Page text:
Monday, May 19, 2014

The Light in the Ruins by Chris Bohjalian








The Light in the Ruins

by
Chris Bohjalian

1943: Tucked away in the idyllic hills south of Florence, the Rosatis, an Italian family of noble lineage, believe that the walls of their ancient villa will keep them safe from the war raging across Europe. Eighteen-year-old Cristina spends her days swimming in the pool, playing with her young niece and nephew, and wandering aimlessly amid the estate’s gardens and olive groves. But when two soldiers, a German and an Italian, arrive at the villa asking to see an ancient Etruscan burial site, the Rosatis’ bucolic tranquility is shattered. A young German lieutenant begins to court Cristina, the Nazis descend upon the estate demanding hospitality, and what was once their sanctuary becomes their prison.

1955: Serafina Bettini, an investigator with the Florence police department, has her own demons. A beautiful woman, Serafina carefully hides her scars along with her haunting memories of the war. But when she is assigned to a gruesome new case—a serial killer targeting the Rosatis, murdering the remnants of the family one-by-one in cold blood—Serafina finds herself digging into a past that involves both the victims and her own tragic history.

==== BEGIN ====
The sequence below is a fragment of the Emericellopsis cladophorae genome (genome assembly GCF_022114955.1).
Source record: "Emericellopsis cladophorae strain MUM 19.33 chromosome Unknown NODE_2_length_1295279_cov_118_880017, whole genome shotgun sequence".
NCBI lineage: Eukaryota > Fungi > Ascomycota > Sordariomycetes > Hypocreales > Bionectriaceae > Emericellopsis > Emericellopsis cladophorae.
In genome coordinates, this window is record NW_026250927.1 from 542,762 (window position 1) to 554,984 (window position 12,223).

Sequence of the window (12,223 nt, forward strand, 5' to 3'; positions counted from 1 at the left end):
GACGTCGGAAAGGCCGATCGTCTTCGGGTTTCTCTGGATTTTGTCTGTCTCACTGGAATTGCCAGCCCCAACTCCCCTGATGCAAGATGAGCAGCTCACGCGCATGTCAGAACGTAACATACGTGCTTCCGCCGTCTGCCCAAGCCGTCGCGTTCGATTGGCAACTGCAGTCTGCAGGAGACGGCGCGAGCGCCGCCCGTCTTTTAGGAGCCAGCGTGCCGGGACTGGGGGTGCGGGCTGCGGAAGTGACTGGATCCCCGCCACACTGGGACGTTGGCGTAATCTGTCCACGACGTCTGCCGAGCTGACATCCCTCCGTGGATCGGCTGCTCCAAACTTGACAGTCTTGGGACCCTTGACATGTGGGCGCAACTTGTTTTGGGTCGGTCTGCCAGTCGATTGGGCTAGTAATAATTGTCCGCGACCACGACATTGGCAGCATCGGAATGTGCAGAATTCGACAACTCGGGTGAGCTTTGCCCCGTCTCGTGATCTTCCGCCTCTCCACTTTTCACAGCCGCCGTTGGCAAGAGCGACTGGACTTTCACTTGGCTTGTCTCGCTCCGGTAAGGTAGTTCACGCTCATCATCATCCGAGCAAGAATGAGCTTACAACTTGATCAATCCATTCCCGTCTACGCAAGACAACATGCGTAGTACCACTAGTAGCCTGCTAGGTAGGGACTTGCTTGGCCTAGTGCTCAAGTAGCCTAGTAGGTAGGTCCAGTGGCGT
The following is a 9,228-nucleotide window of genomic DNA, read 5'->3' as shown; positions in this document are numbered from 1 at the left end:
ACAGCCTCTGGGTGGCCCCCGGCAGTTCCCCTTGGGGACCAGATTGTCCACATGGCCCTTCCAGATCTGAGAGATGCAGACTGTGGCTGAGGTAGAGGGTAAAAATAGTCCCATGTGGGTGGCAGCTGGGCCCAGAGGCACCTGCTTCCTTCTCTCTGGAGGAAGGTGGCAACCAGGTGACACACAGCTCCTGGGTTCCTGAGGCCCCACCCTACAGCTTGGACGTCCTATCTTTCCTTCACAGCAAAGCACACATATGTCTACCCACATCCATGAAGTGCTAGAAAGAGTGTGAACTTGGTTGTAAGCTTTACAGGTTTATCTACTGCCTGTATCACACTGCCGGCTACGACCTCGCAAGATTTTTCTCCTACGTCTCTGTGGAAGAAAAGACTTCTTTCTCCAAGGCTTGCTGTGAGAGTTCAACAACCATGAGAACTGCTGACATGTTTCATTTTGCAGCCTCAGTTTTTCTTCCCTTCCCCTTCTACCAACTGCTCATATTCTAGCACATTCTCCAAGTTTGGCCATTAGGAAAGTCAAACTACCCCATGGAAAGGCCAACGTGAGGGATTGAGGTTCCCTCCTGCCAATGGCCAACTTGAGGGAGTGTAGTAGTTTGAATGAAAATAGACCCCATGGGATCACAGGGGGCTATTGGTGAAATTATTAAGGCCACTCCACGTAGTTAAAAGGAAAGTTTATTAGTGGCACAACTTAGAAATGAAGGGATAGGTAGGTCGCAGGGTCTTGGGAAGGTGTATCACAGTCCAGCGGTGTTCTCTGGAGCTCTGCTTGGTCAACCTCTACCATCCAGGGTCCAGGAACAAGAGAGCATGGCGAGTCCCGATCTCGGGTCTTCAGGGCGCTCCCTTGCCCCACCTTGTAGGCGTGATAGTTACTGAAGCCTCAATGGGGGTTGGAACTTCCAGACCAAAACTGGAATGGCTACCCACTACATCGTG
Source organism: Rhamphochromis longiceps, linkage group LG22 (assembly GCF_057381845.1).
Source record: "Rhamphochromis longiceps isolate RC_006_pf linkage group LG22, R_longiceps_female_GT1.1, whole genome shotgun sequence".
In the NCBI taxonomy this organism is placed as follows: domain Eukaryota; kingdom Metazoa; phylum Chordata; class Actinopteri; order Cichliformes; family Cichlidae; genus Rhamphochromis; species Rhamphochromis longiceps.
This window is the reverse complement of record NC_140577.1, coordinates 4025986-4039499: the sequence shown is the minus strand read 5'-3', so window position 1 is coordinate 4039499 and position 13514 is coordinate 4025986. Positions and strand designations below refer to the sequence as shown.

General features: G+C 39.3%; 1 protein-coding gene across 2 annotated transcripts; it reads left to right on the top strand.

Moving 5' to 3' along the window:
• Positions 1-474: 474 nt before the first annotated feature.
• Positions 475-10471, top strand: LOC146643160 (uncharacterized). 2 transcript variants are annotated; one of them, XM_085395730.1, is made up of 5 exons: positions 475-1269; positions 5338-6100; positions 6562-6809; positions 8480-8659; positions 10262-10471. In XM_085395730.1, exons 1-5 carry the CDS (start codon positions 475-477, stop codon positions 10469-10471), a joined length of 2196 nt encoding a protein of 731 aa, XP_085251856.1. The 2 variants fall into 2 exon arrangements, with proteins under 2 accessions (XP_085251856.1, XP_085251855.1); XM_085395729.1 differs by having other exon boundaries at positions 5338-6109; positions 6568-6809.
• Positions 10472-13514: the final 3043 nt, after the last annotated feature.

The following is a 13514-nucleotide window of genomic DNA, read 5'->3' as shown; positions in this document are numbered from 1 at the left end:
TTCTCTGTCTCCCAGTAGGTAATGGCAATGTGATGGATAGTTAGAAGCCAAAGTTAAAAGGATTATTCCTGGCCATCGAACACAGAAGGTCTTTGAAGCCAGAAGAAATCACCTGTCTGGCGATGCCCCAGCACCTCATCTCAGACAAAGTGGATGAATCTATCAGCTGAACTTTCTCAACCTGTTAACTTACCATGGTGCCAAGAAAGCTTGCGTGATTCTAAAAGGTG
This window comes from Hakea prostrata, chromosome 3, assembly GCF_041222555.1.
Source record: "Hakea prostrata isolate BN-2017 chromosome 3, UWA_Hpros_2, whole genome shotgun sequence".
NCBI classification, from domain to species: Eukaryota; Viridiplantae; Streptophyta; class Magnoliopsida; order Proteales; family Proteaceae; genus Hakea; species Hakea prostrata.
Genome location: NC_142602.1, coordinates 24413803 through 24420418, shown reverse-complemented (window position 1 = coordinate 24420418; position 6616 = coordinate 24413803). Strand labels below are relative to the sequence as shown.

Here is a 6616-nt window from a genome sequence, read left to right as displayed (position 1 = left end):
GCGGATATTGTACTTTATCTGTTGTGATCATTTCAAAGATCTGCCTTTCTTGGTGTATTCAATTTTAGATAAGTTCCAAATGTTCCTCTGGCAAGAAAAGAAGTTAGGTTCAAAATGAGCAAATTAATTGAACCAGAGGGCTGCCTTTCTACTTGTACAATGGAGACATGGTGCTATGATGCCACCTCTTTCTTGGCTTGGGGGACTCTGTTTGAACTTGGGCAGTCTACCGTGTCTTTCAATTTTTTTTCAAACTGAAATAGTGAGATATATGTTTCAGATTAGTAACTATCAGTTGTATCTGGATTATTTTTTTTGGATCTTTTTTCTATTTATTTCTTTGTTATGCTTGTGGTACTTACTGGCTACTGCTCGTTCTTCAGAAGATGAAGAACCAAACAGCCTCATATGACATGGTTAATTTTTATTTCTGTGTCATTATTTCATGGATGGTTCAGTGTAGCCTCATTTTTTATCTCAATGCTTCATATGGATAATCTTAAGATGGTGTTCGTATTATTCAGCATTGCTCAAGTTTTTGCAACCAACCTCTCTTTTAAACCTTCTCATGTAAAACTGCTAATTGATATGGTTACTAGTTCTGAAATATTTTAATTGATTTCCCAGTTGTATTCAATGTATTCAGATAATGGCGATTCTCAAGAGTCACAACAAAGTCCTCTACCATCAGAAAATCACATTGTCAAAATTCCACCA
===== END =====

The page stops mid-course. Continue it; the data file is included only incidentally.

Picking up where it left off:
• Hardcover: 320 pages
  • Publisher: Doubleday; First Edition edition (July 9, 2013)

My Thoughts:
I enjoyed "The Light in the Ruins".  The story is a look at Italy during WWII and how the local citizens were forced to choose sides - their native country or the Germans in power.  The Rosatis' were victims and beneficiaries of the German occupation because of their wealth and status.  Their war years were lived relatively unaffected until the allies began to close in and the Germans saw them just as Italians not their wealth and status.  

After the war, the Rosatis' become the target for murder and who is can be carrying out these crimes.  Serafina, a scarred victim of the war is put on the case.  

Bohmalian weaves a very good mystery around the Rosati Family and you continue to guess who is commiting the murders under the end - the Rosatis' were not everyone's favorite neighbor and friend.


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